PALESTINE, Ill. (WTHI) - Education cuts in Illinois forcing some tough decisions on school districts and in some cases that means cuts to programs like music and band. But in Palestine Illinois, the community has rallied to keep the school’s band marching even without help from the state.
The roar of the marching band echoes through the halls at Palestine’s elementary school. Its a familiar sound that kicks off the school year and one that was almost silenced this year.
When we last talked to Superintendent Joe Sorenberger the state's funding of public school had forced them into tough decisions. One of which was cutting programs like band.
"People said can we save programs and our response was with a lack of money we are getting from the state and the cuts we have to make. For us to keep certain programs going that money would have to come from outside sources," Sornberger said.
The Palestine school district prepared for a year without a band instructor and possibly without a band.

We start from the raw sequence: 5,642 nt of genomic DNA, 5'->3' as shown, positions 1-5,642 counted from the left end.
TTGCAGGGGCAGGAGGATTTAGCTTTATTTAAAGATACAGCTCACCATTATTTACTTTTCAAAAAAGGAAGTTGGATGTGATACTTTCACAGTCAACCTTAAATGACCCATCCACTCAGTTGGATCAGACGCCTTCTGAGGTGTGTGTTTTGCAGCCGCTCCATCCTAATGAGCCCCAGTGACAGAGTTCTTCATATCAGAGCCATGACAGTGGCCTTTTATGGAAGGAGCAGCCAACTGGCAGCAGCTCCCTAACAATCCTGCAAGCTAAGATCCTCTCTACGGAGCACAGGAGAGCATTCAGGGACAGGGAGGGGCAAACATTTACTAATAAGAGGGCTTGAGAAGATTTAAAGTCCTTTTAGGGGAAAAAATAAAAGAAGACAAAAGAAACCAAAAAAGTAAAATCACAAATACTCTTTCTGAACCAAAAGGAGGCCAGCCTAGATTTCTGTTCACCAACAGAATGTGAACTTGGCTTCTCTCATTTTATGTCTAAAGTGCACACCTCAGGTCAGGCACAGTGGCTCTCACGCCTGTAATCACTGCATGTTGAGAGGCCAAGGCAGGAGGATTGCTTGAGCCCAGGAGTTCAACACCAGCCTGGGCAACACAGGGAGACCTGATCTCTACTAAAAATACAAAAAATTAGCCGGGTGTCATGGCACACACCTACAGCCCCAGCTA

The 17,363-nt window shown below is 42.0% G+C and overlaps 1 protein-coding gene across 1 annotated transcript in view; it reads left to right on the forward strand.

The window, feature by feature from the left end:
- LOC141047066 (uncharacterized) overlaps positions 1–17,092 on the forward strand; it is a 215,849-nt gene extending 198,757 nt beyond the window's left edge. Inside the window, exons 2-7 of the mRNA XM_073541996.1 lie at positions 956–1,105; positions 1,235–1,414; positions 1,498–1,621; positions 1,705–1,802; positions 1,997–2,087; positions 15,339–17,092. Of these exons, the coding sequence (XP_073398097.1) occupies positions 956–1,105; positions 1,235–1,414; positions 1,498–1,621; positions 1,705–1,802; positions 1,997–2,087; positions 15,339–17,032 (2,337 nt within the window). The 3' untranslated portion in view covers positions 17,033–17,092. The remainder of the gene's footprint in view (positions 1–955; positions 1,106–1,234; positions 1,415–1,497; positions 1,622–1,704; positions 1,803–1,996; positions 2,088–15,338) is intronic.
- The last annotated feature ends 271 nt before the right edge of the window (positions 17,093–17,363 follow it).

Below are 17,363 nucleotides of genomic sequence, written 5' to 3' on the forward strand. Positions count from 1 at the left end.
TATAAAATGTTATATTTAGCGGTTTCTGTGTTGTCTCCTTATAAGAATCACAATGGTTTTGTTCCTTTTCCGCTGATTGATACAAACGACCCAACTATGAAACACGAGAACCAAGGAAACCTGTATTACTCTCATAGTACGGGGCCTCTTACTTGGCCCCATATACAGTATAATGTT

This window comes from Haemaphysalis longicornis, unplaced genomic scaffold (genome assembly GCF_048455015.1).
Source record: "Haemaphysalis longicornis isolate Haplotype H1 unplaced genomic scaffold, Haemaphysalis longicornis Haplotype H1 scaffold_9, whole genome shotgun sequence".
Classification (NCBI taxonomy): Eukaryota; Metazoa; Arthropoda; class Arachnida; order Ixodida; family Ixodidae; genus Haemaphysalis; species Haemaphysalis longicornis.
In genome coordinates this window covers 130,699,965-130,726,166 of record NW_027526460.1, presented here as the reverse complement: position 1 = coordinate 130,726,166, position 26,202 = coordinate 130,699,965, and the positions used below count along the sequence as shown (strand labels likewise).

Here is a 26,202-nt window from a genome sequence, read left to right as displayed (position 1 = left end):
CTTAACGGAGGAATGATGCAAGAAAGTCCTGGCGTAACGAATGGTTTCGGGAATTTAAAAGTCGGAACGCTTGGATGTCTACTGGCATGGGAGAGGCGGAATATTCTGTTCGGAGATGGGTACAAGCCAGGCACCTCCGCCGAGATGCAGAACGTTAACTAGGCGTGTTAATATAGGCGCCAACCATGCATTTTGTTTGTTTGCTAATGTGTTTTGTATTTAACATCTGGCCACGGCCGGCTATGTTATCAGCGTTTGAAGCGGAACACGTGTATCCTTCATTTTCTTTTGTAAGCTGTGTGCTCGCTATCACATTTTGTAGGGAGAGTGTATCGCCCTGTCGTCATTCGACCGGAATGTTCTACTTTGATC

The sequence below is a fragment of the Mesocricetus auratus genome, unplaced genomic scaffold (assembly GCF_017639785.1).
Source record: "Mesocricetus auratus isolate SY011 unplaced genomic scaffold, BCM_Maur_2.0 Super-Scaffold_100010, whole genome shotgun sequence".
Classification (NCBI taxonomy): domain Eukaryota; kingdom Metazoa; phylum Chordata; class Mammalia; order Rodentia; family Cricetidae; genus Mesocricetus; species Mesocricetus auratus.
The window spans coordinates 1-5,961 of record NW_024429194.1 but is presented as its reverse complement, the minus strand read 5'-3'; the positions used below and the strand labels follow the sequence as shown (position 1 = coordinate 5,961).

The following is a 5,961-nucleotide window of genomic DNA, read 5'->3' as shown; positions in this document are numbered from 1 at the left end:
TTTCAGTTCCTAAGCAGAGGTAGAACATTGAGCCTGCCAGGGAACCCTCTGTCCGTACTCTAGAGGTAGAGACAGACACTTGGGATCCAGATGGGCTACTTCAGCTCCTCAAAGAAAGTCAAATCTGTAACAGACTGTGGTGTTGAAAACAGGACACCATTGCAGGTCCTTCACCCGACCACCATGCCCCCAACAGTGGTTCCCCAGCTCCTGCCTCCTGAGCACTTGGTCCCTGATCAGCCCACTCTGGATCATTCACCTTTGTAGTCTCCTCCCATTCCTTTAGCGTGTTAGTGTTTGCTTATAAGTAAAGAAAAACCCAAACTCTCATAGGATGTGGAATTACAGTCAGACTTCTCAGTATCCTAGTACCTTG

But, when the doors opened at Palestine schools this week the band played on.
"We had some community members who decided to come together and they anonymously donated $33,000 to keep our band program up and going," Sornberger said.
Practice began on time again like every year. The instructor counted off the notes from their sheet music and the band tightened with every run.
Not a moment too late because these middle school musicians have less then a month to prepare for their labor day parade debut.
Educators have another year to worry about how to keep the band together.
"The community is becoming active and we have band boosters that are really stepping up and trying to plan ways to raise the money again. So we can continue with our band program,” Sornberger said.
A community that came together, when the state wouldn't step up.
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